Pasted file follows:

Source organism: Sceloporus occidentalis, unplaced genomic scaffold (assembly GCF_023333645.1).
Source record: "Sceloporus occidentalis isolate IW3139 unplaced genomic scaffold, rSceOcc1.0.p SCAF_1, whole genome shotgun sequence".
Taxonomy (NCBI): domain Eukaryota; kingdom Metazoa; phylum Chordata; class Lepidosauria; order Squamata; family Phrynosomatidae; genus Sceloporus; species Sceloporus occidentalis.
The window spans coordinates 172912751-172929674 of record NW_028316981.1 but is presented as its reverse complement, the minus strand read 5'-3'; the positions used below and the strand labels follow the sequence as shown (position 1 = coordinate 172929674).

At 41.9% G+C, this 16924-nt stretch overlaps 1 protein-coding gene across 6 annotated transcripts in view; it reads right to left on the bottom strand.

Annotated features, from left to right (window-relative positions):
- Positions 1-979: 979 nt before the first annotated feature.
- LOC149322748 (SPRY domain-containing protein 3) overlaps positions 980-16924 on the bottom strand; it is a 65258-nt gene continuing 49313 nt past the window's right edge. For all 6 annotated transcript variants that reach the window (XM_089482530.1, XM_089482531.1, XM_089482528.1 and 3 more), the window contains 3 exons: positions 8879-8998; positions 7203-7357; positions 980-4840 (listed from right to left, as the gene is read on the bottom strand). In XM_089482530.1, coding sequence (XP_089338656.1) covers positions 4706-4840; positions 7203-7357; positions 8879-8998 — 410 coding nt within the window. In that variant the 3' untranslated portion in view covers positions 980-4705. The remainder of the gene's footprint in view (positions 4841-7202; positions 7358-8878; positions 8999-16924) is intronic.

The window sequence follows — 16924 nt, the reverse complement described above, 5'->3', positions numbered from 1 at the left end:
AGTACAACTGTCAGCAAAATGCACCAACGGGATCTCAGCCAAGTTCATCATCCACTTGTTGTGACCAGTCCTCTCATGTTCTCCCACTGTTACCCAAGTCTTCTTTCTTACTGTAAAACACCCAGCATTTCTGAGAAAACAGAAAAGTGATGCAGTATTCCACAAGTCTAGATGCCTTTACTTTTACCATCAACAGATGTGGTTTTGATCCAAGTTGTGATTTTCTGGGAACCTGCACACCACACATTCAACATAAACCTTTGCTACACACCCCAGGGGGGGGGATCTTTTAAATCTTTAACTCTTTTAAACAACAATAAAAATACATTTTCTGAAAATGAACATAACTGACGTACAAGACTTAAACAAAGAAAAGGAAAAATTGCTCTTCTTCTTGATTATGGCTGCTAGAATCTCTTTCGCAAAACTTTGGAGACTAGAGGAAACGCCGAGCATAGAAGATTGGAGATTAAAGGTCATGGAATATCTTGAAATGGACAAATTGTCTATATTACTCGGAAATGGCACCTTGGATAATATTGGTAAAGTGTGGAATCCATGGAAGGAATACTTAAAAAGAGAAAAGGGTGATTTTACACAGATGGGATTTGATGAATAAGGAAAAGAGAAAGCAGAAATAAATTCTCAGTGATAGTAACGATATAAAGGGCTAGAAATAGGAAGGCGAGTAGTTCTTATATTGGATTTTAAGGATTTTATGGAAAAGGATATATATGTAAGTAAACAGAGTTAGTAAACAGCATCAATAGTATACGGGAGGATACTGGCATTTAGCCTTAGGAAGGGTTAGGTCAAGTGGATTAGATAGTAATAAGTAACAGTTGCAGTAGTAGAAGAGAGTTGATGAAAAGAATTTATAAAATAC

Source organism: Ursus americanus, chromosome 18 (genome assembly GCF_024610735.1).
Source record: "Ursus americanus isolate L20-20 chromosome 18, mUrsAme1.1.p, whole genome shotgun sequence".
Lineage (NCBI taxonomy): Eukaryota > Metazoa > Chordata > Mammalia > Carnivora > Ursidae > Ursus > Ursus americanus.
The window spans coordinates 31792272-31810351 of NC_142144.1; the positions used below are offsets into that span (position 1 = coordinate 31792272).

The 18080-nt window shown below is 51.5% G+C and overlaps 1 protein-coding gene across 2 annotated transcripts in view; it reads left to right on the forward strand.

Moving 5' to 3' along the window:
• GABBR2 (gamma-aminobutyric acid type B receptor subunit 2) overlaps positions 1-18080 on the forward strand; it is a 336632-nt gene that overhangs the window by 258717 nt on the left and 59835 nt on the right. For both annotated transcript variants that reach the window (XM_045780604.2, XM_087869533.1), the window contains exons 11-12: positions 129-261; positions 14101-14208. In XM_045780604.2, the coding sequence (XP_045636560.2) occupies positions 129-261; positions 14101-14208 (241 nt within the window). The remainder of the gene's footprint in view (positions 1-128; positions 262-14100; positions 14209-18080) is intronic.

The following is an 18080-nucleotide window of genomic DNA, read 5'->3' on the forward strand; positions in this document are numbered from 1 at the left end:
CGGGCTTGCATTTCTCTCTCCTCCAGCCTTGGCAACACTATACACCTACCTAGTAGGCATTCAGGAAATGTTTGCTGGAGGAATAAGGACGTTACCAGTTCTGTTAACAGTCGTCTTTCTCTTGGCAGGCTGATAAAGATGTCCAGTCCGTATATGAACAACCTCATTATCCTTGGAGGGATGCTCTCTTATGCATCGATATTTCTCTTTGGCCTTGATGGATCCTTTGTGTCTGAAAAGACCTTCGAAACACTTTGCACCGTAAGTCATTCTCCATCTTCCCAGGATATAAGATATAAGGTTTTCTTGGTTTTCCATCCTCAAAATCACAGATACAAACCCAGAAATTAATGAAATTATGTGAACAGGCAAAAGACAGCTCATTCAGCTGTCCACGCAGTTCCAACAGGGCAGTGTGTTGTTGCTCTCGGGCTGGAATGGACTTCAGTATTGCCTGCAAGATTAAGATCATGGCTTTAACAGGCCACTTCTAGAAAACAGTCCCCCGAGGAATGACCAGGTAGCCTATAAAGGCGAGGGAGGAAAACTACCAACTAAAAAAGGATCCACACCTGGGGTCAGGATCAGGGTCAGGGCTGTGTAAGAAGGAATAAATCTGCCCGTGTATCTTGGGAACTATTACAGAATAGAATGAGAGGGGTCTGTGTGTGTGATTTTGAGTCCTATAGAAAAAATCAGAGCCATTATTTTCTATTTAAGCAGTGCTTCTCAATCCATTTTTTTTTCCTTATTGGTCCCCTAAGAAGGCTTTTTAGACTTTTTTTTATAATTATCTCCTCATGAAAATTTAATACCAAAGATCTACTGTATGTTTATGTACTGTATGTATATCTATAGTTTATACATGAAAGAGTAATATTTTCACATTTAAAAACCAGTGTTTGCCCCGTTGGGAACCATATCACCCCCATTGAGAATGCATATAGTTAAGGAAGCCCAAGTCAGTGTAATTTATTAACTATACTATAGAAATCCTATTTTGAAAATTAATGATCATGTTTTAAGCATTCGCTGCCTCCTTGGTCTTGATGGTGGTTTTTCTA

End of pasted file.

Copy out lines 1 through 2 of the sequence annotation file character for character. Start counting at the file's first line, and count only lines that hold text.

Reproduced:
Source organism: Sceloporus occidentalis, unplaced genomic scaffold (assembly GCF_023333645.1).
Source record: "Sceloporus occidentalis isolate IW3139 unplaced genomic scaffold, rSceOcc1.0.p SCAF_1, whole genome shotgun sequence".